There were 110 males (age, 41.27 ± 19.9 years) and 100 females (age, 41.7 ± 16.4 years). Mean spherical equivalent was 0.59 ± 2.11 D.

The average peripapillary RNFLT was 114.03 ± 9.6 μm (range, 90–139). RNFLT was thickest in inferior quadrant, followed by superior quadrant, nasal quadrant, and thinnest in temporal quadrant [Table 1].

Table 1
Table 1:
Descriptive statistics of retinal nerve fiber layer thickness in the sample population

Various RNFL parameters obtained were compared between males and females but none showed statistical significance [Table 2].

Table 2
Table 2:
Relation of retinal nerve fiber layer thickness parameters with gender

The subjects were divided into seven age groups according to age [Table 3]. Mean values of superior quadrant and sector (age groups of 20–29, 30–39 years), nasal quadrant and sector (age groups of 20–29, 40–49 years), superior temporal sector (age groups of 20–29, 60–69 years), inferior nasal sector (age groups of 10–19, 20–29, 40–49 years), and inferior temporal sector (age groups of 10–19, 40–49 years) were significantly different across the age groups [Table 3]. Age had a statistically significant negative correlation with average RNFLT. On applying the regression equation, average RNFLT showed negative slope of 0.116 μm/year (Average RNFLT = 119.06 – 0.116 age, correlation coefficient (r) = - 0.20, p = 0.005). Except for inferior quadrant RNFLT, other quadrants showed statistically significant inverse correlation with age [Table 3].

Table 3
Table 3:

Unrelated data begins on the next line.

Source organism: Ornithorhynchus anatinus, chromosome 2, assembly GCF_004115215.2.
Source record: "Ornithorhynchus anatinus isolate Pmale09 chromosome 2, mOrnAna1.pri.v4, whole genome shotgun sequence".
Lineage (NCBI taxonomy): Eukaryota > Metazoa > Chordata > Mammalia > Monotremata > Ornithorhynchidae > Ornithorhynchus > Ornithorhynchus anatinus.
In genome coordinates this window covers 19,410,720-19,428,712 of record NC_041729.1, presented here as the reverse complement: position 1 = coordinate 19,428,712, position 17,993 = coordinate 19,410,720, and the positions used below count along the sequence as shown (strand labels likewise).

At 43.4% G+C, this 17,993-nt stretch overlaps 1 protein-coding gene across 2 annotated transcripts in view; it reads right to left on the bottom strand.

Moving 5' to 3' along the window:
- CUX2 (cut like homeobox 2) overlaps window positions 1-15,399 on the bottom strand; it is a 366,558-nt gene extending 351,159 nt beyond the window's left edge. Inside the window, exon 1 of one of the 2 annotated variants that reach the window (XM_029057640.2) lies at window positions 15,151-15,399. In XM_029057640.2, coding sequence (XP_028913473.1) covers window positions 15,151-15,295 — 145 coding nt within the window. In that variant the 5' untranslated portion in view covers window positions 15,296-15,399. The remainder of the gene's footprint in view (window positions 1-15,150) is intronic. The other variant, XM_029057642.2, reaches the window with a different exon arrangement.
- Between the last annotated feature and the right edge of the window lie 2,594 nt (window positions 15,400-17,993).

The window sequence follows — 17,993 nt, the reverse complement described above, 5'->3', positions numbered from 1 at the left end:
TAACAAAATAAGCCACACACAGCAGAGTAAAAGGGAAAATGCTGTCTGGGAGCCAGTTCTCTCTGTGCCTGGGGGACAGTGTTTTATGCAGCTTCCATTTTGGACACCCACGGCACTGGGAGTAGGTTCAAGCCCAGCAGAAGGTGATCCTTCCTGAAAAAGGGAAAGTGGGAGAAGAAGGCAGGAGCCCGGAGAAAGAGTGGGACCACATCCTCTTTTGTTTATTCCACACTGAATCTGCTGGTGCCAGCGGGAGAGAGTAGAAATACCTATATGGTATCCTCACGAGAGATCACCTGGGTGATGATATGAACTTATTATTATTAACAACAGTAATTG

Relation of age with retinal nerve fiber layer parameters (Mean ± standard deviation)


Previous studies using OCT have shown variable RNFLT measurements in normal eyes of different population [Table 4]. Our results showed significantly higher values of RNFLT when compared to White eyes,[4] Indian eyes using Stratus OCT,[56] RTVue SD OCT (Optovue Inc., Fremont, CA)[7] and lower value when compared to RNFLT in normal Latino population.[3] This discrepancy could be due to the population age studied, difference in sample size, racial difference, and different generation of OCT used for the study. Hence, it is important to have a database for each ethnic group in the OCT software.

Table 4
Table 4:
Comparison of mean retinal nerve fiber layer thickness in normal eyes in different studies

Schuman et al.[9] showed that RNFLT of men were usually thinner than that of women but not statistically significant. Our results agree with previous reports[57] that have shown no significant gender-related difference in RNFLT.

Some studies have shown a significant decline in average RNFLT measurement with advancing age using OCT,[910] while others have failed to show correlation between age and RNFLT.[57] Parikh et al.[10] reported statistically significant linear decrease of average RNFLT with age, with a negative slope of 0.16 μm/year in normal Indian eyes. We found that the age had statistically significant negative correlation with average, superior, nasal, and temporal quadrant RNFLT, and average RNFLT demonstrated a negative slope of 0.116 μm/year.

Limitation of this study is that it was based on cross-sectional data and to know the effect of age on RNFLT, it would be ideal to measure RNFLT longitudinally over a period of time. Also, the disc size of the subjects was not estimated; however, in a recent study[7] on Indian eyes reported that ONH size did not influence RNFLT.

To conclude, the study provides normative database for RNFLT using SD-OCT in Indian eyes. Age-related and regional differences of RNFLT should be considered when evaluating structural changes in glaucoma.

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Source of Support: Nil

Conflict of Interest: No.


Indian eyes; normative database; retinal nerve fiber layer thickness; spectral domain optical coherence tomography